Amnesty International Report 1999 - Belize
|Publication Date||1 January 1999|
|Cite as||Amnesty International, Amnesty International Report 1999 - Belize, 1 January 1999, available at: http://www.refworld.org/docid/3ae6aa0644.html [accessed 29 April 2016]|
|Disclaimer||This is not a UNHCR publication. UNHCR is not responsible for, nor does it necessarily endorse, its content. Any views expressed are solely those of the author or publisher and do not necessarily reflect those of UNHCR, the United Nations or its Member States.|
There were further reports of ill-treatment by police. Eight prisoners remained under sentence of death. No death sentences were issued and no executions were carried out during the year.
Said Musa of the People's United Party was elected Prime Minister in general elections in August.
There were further reports of ill-treatment in detention centres and at the time of arrest by police. According to reports, Orvin Myvette, a soldier in the Belize Defence Force, was repeatedly beaten by law enforcement officials while held for questioning at the Orange Walk police station in September. Orvin Myvette's lawyer reportedly lodged a complaint and was told by the police that the case would be investigated. In October the Attorney General told Amnesty International that an inquiry into the incident would soon be completed and that the results would be forwarded to the organization. By the end of the year no further information on the case had been received.
No further information was received regarding the investigation into the beating of John Joy Hernandez in September 1997 (see Amnesty International Report 1998).
Conditions at Hattieville Rehabilitation Centre, the main penal institution, fell short of international standards. There were reports of poor sanitation due to overcrowding, inadequate water and toilet facilities, and lack of exercise.
Eight men were under sentence of death at the end of the year. No death sentences were passed and no executions took place.
In April, in its first judgment on the constitutionality of the death penalty, the Supreme Court dismissed the constitutional motion made on behalf of death row prisoners Pasqual Bull, Herman Mejía and Nicolás Antonio Guevara (see Amnesty International Report 1998). The judge rejected the motion, which claimed that hanging the men would amount to cruel and inhuman punishment, on the grounds that the death penalty is sanctioned by the Belize Constitution and therefore cannot be called cruel or inhuman. The judge also rejected the argument that conditions at the Hattieville Rehabilitation Centre constituted inhuman and degrading treatment and that execution after prolonged detention in such conditions would again contravene the Constitution.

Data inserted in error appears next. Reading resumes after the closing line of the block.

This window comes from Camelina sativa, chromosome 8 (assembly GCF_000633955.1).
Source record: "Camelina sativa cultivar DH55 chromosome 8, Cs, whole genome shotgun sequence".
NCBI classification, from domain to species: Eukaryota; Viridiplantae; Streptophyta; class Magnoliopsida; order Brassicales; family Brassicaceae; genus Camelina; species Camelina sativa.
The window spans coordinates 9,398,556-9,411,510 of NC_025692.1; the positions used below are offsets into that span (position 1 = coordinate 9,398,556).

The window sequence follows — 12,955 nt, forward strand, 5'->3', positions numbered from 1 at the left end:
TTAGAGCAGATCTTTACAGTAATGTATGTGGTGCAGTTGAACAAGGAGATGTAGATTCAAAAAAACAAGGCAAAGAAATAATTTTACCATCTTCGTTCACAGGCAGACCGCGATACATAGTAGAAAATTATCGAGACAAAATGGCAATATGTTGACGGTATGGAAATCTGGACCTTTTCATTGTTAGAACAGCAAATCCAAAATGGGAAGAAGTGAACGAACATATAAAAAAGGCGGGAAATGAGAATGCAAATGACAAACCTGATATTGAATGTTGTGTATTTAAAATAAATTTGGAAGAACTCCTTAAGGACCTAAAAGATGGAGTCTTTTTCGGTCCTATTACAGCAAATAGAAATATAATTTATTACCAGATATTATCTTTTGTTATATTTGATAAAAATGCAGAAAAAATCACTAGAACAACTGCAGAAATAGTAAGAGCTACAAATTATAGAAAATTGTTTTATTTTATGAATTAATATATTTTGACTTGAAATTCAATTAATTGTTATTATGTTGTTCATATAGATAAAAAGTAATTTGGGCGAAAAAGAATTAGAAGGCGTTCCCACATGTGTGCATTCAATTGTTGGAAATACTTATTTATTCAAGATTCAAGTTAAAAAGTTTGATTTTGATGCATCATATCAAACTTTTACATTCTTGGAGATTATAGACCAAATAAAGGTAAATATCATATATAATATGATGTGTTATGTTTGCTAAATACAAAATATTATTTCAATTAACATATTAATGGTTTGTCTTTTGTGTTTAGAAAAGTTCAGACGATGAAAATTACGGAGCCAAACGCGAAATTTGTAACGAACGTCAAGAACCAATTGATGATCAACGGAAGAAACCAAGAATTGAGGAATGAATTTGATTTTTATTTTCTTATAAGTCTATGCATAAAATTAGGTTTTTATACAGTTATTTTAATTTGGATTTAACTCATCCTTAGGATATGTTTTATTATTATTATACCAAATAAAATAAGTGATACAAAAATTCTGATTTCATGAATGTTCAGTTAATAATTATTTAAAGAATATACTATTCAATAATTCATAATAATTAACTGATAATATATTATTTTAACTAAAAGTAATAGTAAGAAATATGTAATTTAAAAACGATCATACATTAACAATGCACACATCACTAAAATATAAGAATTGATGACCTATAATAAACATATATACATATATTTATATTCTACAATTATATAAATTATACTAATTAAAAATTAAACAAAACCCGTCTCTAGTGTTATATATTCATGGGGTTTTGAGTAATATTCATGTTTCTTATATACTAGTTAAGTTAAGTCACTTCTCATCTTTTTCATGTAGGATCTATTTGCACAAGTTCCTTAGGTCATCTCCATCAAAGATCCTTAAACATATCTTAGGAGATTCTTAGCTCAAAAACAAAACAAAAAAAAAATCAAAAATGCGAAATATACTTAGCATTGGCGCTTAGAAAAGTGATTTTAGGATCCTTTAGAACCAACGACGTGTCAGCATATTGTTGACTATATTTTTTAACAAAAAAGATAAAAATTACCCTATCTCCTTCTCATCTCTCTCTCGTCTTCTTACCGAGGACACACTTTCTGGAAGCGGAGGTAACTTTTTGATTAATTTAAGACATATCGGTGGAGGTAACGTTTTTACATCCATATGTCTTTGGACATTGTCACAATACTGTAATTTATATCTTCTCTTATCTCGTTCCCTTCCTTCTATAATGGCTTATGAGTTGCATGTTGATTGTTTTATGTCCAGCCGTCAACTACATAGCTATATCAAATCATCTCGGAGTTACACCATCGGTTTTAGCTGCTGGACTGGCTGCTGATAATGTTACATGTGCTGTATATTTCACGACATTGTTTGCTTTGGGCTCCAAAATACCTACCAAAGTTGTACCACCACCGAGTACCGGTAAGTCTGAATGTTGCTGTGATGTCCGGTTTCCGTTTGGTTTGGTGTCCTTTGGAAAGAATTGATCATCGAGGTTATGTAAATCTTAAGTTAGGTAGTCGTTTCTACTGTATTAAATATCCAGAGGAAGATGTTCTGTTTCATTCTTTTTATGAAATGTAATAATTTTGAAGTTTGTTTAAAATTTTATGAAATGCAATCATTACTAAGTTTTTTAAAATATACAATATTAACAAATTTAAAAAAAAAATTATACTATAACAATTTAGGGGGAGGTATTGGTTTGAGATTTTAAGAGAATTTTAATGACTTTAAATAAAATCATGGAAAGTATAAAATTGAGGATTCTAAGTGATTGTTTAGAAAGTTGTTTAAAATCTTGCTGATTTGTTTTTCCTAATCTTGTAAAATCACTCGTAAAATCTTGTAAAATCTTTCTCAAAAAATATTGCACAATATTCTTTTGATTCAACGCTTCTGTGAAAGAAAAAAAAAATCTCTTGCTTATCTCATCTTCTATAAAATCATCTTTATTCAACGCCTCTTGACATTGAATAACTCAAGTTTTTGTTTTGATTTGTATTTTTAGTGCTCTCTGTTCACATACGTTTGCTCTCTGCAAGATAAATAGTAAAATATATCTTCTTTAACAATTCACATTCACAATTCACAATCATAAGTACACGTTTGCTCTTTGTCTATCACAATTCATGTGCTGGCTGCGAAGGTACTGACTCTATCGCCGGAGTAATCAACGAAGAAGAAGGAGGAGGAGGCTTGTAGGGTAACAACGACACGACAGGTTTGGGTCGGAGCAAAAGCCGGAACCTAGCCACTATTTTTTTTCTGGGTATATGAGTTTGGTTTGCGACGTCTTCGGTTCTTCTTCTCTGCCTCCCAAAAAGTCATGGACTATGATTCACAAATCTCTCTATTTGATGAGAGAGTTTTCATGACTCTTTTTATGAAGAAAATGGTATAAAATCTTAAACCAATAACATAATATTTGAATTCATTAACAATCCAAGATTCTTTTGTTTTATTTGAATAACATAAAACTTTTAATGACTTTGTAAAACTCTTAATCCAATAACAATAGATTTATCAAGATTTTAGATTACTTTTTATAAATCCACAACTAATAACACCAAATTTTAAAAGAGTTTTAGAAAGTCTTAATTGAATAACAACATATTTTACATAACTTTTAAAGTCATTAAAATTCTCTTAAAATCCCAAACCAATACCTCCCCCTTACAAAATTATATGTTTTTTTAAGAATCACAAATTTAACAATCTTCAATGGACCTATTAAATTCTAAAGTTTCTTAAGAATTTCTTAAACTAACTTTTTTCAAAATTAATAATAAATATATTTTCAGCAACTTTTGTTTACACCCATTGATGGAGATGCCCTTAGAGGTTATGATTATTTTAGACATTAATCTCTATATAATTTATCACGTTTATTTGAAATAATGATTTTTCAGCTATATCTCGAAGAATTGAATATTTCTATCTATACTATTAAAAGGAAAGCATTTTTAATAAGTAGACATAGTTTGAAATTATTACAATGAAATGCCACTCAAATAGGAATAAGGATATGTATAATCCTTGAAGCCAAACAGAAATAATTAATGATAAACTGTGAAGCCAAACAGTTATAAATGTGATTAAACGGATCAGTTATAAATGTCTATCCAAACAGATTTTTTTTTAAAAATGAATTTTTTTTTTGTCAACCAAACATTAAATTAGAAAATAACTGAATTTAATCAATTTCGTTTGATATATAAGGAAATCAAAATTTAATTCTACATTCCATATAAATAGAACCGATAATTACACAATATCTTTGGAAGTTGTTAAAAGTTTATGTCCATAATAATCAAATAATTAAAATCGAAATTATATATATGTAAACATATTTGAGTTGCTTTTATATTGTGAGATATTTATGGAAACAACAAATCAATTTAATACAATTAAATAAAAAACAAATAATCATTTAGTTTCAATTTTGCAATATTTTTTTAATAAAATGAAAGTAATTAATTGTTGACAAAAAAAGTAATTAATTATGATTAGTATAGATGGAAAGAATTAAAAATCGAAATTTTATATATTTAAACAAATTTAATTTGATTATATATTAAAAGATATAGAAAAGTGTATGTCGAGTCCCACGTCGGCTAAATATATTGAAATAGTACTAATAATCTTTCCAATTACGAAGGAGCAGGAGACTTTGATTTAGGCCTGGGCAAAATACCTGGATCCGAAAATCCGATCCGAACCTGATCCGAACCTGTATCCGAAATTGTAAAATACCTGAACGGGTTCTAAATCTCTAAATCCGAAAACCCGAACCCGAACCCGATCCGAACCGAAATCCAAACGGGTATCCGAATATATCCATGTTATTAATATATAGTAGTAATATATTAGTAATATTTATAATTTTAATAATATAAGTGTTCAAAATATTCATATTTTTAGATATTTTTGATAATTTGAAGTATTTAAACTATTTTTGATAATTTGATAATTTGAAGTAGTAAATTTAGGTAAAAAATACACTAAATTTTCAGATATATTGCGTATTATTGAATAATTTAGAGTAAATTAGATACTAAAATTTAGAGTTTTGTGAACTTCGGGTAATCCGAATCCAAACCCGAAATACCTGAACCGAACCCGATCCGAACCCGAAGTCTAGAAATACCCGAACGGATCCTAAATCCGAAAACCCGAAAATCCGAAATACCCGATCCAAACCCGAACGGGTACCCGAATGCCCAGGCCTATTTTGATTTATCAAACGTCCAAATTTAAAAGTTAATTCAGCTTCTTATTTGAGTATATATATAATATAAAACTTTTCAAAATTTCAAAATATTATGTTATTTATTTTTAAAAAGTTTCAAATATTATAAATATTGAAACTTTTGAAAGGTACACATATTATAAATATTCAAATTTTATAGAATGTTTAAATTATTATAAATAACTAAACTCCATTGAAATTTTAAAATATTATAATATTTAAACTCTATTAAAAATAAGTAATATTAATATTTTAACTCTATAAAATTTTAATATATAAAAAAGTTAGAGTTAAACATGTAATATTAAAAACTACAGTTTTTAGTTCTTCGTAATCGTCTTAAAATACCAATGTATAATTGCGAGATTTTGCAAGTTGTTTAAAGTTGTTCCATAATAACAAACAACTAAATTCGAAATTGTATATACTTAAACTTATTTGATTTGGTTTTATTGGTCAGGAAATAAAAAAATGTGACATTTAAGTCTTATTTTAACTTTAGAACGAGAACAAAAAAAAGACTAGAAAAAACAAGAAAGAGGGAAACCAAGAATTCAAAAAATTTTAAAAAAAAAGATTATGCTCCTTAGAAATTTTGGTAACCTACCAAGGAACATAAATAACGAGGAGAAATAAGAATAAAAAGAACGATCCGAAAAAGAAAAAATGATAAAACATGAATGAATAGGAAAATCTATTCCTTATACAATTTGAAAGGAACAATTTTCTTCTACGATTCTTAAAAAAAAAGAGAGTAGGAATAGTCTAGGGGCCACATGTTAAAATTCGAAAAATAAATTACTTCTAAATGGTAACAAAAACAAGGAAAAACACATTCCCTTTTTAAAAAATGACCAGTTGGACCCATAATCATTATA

In March Pasqual Bull's murder conviction was reduced to manslaughter by the Judicial Committee of the Privy Council (JCPC) in the United Kingdom, the final court of appeal for Belize, and his sentence was subsequently commuted to 25 years' imprisonment by the Supreme Court. An appeal by Herman Mejía and Nicolás Guevara against the Supreme Court decision was scheduled to be heard by the Court of Appeal in February 1999.
A petition for leave to file a constitutional appeal on behalf of Wilfred Lauriano (see Amnesty International Report 1998) was adjourned pending the outcome of the appeal of Herman Mejía and Nicolás Guevara. A further criminal petition was lodged with the JCPC on Wilfred Lauriano's behalf on the basis of new evidence. In December the JCPC concluded that the petition required further investigation and granted special leave to refer the case back to the Court of Appeal, which was scheduled to hear the case in February 1999.
A constitutional appeal on behalf of Adolph Harris before the Court of Appeal and the final appeal to the JCPC on behalf of Dean Tillett (see Amnesty International Report 1998) were still pending at the end of the year.
In April the JCPC quashed the conviction of Marco Tulio Ibañez (see Amnesty International Report 1998) and remitted the case to the Court of Appeal to consider whether to order a retrial.
Appeals on behalf of Norman Shaw and Cleon Smith were believed to be pending at the end of the year (see Amnesty International Report 1998).
Amnesty International expressed concern about the renewed reports of ill-treatment by police and called on the authorities to investigate the beating of John Joy Hernandez and Orvin Myvette and to bring those responsible to justice. The organization also expressed concern about the prison conditions in Hattieville Rehabilitation Centre. It again urged the government to accede to the Second Optional Protocol to the International Covenant on Civil and Political Rights, aiming at the abolition of the death penalty, and to submit its second report to the UN Committee against Torture, which was due in 1992. The organization continued to call for the abolition of the death penalty.